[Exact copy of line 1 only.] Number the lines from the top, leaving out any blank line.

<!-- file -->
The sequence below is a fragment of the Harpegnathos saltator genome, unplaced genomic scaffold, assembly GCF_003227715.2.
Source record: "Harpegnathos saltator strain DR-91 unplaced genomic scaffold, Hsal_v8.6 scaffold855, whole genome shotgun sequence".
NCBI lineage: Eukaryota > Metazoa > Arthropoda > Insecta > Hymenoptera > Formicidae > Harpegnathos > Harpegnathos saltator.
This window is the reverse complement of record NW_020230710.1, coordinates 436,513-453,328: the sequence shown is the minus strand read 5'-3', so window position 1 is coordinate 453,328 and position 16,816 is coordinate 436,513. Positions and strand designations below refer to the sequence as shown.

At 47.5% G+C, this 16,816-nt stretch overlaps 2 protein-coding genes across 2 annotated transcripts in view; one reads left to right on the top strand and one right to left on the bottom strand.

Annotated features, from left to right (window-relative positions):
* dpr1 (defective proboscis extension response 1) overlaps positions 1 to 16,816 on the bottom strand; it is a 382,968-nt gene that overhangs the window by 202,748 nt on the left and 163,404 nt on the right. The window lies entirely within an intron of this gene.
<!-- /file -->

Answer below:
The sequence below is a fragment of the Harpegnathos saltator genome, unplaced genomic scaffold, assembly GCF_003227715.2.